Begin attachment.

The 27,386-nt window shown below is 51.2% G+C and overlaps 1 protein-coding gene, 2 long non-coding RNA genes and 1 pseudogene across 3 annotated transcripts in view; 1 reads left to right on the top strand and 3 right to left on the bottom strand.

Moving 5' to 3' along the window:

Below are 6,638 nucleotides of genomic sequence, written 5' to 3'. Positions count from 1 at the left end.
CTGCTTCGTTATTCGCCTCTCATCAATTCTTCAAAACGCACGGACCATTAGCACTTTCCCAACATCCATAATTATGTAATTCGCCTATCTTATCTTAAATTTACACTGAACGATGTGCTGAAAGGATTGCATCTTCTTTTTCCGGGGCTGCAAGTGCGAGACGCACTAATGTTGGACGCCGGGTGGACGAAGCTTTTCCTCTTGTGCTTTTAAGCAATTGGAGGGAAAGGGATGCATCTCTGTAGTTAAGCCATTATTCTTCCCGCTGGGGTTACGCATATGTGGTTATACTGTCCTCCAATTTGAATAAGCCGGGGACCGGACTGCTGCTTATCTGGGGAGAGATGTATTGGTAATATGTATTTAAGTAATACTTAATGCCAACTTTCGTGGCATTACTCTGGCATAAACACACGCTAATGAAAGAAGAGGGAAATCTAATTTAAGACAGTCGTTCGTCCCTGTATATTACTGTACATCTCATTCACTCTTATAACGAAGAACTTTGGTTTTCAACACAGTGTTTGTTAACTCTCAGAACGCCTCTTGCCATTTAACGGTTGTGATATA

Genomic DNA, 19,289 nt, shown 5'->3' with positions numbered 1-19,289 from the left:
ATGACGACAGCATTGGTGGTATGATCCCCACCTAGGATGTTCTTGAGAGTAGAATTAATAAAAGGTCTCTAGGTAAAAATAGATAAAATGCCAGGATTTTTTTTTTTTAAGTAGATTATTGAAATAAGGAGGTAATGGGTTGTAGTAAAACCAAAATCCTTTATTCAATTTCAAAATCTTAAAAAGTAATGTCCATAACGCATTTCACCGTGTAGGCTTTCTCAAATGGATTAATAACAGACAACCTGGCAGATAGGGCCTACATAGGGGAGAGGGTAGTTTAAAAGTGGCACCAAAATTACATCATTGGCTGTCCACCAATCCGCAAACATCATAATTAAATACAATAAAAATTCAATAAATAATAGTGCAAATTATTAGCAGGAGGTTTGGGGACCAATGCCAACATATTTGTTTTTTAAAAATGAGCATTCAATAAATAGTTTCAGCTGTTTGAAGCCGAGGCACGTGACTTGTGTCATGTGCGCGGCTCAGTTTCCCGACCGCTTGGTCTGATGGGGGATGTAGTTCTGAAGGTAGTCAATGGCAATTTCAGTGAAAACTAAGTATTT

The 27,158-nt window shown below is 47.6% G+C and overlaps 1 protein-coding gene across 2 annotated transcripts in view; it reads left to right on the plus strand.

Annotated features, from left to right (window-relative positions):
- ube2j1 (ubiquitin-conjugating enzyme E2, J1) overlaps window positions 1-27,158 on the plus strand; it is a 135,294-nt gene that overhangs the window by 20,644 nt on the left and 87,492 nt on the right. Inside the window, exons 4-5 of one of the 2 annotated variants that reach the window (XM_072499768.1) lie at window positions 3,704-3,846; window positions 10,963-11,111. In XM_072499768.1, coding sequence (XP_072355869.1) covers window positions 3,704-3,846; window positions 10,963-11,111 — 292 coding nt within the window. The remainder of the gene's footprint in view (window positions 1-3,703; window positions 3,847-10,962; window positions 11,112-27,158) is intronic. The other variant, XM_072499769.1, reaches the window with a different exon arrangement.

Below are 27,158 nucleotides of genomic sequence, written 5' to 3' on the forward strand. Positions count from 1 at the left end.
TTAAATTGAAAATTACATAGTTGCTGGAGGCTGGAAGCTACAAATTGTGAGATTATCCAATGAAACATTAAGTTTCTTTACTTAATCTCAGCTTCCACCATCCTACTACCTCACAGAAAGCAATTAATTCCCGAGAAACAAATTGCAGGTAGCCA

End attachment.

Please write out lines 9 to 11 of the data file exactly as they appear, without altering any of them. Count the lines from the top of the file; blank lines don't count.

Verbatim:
- ube2j1 (ubiquitin-conjugating enzyme E2, J1) overlaps window positions 1-27,158 on the plus strand; it is a 135,294-nt gene that overhangs the window by 20,644 nt on the left and 87,492 nt on the right. Inside the window, exons 4-5 of one of the 2 annotated variants that reach the window (XM_072499768.1) lie at window positions 3,704-3,846; window positions 10,963-11,111. In XM_072499768.1, coding sequence (XP_072355869.1) covers window positions 3,704-3,846; window positions 10,963-11,111 — 292 coding nt within the window. The remainder of the gene's footprint in view (window positions 1-3,703; window positions 3,847-10,962; window positions 11,112-27,158) is intronic. The other variant, XM_072499769.1, reaches the window with a different exon arrangement.

Below are 27,158 nucleotides of genomic sequence, written 5' to 3' on the forward strand. Positions count from 1 at the left end.
TTAAATTGAAAATTACATAGTTGCTGGAGGCTGGAAGCTACAAATTGTGAGATTATCCAATGAAACATTAAGTTTCTTTACTTAATCTCAGCTTCCACCATCCTACTACCTCACAGAAAGCAATTAATTCCCGAGAAACAAATTGCAGGTAGCCA